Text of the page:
Main results: We included 12 studies: six studies evaluated LF-LAM for TB diagnosis and six studies evaluated the test for TB screening. All studies were cross-sectional or cohort studies. Studies for TB diagnosis were largely conducted among inpatients (median CD4 range 71 to 210 cells per µL) and studies for TB screening were largely conducted among outpatients (median CD4 range 127 to 437 cells per µL). All studies were conducted in low- or middle-income countries. Only two studies for TB diagnosis (33%) and one study for TB screening (17%) used a higher quality reference standard.
LF-LAM for TB diagnosis (grade 2 cut-off): meta-analyses showed median pooled sensitivity and specificity (95% credible interval (CrI)) of 45% (29% to 63%) and 92% (80% to 97%), (five studies, 2313 participants, 35% with TB, low quality evidence). The pooled sensitivity of a combination of LF-LAM and sputum microscopy (either test positive) was 59% (47% to 70%), which represented a 19% (4% to 36%) increase over sputum microscopy alone, while the pooled specificity was 92% (73% to 97%), which represented a 6% (1% to 24%) decrease from sputum microscopy alone (four studies, 1876 participants, 38% with TB). The pooled sensitivity of a combination of LF-LAM and sputum Xpert® MTB/RIF (either test positive) was 75% (61% to 87%) and represented a 13% (1% to 37%) increase over Xpert® MTB/RIF alone. The pooled specificity was 93% (81% to 97%) and represented a 4% (1% to 16%) decrease from Xpert® MTB/RIF alone (three studies, 909 participants, 36% with TB). Pooled sensitivity and specificity of LF-LAM were 56% (41% to 70%) and 90% (81% to 95%) in participants with a CD4 count of less than or equal to 100 cells per µL (five studies, 859 participants, 47% with TB) versus 26% (16% to 46%) and 92% (78% to 97%) in participants with a CD4 count greater than 100 cells per µL (five studies, 1410 participants, 30% with TB).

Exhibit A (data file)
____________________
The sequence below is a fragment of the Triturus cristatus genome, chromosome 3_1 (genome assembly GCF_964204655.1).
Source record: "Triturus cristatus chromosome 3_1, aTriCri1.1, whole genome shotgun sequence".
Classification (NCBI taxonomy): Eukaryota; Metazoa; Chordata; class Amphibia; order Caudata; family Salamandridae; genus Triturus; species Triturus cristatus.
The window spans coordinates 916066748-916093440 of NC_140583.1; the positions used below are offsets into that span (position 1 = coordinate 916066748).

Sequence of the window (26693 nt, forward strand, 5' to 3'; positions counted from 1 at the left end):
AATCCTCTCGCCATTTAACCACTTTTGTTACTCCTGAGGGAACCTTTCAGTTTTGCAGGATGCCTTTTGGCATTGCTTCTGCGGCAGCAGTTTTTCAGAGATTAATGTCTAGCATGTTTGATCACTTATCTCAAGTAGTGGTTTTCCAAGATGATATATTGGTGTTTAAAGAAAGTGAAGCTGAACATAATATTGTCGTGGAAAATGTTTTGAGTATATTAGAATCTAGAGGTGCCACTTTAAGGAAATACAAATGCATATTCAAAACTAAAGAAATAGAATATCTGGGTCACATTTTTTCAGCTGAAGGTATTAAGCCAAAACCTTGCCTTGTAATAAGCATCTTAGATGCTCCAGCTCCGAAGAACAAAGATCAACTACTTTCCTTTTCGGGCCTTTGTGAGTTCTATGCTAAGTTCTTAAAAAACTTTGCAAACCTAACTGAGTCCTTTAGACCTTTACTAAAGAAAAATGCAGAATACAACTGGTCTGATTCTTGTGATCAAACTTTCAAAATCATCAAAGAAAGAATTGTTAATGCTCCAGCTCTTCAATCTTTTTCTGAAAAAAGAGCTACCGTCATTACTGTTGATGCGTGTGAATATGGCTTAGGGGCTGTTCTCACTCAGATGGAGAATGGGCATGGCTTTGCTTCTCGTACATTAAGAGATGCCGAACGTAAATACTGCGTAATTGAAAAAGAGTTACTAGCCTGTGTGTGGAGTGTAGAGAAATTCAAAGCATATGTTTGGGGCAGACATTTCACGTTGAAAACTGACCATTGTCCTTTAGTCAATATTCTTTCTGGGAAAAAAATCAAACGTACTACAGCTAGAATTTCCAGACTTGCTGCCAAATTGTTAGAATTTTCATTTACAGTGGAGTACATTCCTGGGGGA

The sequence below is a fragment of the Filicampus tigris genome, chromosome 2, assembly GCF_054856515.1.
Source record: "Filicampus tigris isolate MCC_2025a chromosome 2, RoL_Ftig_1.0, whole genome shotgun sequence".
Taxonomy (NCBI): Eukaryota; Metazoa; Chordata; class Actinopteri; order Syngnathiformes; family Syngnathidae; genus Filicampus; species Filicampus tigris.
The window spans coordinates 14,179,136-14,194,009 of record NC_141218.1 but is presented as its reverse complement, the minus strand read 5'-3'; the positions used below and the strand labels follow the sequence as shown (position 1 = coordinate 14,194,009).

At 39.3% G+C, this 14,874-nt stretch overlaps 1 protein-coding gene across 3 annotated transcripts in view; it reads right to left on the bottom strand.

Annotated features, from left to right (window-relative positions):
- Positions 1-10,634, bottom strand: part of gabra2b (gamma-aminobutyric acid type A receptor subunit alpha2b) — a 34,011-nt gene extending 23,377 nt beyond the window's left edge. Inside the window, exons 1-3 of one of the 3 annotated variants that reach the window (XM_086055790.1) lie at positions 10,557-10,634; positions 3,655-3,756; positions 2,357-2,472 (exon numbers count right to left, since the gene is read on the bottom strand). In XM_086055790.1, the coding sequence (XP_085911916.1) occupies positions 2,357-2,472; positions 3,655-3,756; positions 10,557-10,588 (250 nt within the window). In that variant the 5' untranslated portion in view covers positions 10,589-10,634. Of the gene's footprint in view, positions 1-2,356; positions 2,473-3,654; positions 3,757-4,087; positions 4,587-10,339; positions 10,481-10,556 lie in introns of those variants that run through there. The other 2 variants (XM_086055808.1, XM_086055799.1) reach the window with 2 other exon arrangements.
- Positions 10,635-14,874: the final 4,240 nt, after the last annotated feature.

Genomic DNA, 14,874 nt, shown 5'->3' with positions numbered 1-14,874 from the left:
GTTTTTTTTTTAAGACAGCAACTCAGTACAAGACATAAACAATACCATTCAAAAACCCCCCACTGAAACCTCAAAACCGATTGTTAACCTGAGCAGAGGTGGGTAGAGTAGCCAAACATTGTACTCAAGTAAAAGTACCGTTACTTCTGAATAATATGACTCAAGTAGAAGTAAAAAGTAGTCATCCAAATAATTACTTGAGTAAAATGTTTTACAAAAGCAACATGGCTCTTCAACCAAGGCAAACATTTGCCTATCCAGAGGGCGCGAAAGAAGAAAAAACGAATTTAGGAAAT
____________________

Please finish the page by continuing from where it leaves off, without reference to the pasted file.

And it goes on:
LF-LAM for TB screening (grade 2 cut-off): for individual studies, sensitivity estimates (95% CrI) were 44% (30% to 58%), 28% (16% to 42%), and 0% (0% to 71%) and corresponding specificity estimates were 95% (92% to 97%), 94% (90% to 97%), and 95% (92% to 97%) (three studies, 1055 participants, 11% with TB, very low quality evidence). There were limited data for additional analyses.
The main limitations of the review were the use of a lower quality reference standard in most included studies, and the small number of studies and participants included in the analyses. The results should, therefore, be interpreted with caution.
Authors’ conclusions: We found that LF-LAM has low sensitivity to detect TB in adults living with HIV whether the test is used for diagnosis or screening. For TB diagnosis, the combination of LF-LAM with sputum microscopy suggests an increase in sensitivity for TB compared to either test alone, but with a decrease in specificity. In HIV-positive individuals with low CD4 counts who are seriously ill, LF-LAM may help with the diagnosis of TB.
Maunank Shah, Colleen Hanrahan, Zhuo Yu Wang, Nandini Dendukuri, Stephen D Lawn, Claudia M Denkinger, Karen R Steingart